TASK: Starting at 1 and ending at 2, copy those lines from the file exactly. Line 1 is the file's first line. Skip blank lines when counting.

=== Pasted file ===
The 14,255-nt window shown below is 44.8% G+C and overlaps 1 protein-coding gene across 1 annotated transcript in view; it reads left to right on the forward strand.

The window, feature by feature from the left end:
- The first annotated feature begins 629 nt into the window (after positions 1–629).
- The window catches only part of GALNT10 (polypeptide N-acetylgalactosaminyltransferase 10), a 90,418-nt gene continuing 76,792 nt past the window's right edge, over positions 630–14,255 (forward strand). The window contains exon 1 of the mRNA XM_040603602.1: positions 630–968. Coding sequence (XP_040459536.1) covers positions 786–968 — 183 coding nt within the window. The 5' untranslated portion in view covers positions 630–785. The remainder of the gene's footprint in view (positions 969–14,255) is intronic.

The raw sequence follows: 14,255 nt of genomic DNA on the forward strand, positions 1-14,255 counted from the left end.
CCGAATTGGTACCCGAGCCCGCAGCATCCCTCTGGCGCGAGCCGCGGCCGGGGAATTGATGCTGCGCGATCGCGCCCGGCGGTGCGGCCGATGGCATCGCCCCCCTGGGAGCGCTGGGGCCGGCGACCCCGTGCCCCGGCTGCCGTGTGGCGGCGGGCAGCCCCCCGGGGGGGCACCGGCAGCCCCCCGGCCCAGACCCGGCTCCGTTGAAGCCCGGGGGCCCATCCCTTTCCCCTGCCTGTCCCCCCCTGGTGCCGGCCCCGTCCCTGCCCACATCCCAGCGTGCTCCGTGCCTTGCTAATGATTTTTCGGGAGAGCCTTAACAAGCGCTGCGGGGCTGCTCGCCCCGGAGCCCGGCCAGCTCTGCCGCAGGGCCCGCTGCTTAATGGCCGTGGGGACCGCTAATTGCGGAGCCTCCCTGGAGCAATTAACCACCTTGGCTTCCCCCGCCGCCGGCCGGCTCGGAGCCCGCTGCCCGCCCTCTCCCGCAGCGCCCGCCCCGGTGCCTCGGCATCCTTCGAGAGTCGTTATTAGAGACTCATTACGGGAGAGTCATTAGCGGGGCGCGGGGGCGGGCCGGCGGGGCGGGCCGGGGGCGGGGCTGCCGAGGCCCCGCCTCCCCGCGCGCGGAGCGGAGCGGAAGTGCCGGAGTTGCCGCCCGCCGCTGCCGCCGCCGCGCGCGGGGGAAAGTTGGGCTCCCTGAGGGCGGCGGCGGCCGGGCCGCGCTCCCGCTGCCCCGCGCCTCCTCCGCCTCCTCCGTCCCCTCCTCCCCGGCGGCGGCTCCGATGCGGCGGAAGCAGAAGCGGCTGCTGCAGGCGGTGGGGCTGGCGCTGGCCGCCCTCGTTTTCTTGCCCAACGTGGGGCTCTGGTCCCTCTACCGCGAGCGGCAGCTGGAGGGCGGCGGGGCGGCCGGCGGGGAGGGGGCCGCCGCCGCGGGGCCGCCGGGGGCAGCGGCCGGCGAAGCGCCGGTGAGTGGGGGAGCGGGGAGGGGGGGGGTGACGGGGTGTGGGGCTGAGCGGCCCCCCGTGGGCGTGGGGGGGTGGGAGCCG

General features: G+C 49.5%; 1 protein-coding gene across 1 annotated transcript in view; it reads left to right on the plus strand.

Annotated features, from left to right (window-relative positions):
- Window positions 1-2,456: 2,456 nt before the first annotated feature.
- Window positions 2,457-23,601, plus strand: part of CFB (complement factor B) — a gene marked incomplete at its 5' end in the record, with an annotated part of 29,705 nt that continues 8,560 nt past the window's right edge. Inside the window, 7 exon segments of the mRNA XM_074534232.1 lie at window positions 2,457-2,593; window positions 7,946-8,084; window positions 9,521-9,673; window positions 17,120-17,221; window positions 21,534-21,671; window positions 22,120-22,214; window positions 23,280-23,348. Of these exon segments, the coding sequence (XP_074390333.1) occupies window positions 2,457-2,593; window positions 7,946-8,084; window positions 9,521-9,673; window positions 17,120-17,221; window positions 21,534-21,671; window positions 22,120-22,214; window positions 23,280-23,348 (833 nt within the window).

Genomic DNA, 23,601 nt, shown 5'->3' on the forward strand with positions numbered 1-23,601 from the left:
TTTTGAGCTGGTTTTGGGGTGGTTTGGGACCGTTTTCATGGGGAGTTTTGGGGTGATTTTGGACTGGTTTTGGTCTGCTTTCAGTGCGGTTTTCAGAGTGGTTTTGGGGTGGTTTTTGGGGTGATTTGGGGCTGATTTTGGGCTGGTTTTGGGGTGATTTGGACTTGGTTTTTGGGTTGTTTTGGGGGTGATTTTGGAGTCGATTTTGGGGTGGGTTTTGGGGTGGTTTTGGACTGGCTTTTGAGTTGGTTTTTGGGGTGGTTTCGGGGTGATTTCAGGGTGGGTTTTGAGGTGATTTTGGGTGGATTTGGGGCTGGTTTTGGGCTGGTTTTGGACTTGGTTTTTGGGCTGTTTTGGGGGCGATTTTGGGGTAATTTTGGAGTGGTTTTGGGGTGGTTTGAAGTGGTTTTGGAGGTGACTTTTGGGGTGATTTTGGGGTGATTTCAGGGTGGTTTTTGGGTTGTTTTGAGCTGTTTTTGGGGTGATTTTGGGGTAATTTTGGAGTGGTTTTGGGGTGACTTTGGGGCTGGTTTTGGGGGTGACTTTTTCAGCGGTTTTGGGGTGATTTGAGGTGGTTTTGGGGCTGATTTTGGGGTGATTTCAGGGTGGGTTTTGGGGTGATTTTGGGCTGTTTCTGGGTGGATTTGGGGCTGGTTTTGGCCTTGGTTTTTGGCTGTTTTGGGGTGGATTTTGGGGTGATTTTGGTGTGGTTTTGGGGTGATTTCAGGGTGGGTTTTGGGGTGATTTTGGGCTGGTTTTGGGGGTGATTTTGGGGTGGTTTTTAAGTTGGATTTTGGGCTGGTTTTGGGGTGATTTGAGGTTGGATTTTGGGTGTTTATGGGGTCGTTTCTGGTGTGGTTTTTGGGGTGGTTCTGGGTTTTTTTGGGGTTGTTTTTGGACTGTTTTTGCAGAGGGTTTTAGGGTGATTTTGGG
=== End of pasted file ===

The 14,255-nt window shown below is 44.8% G+C and overlaps 1 protein-coding gene across 1 annotated transcript in view; it reads left to right on the forward strand.

The window, feature by feature from the left end: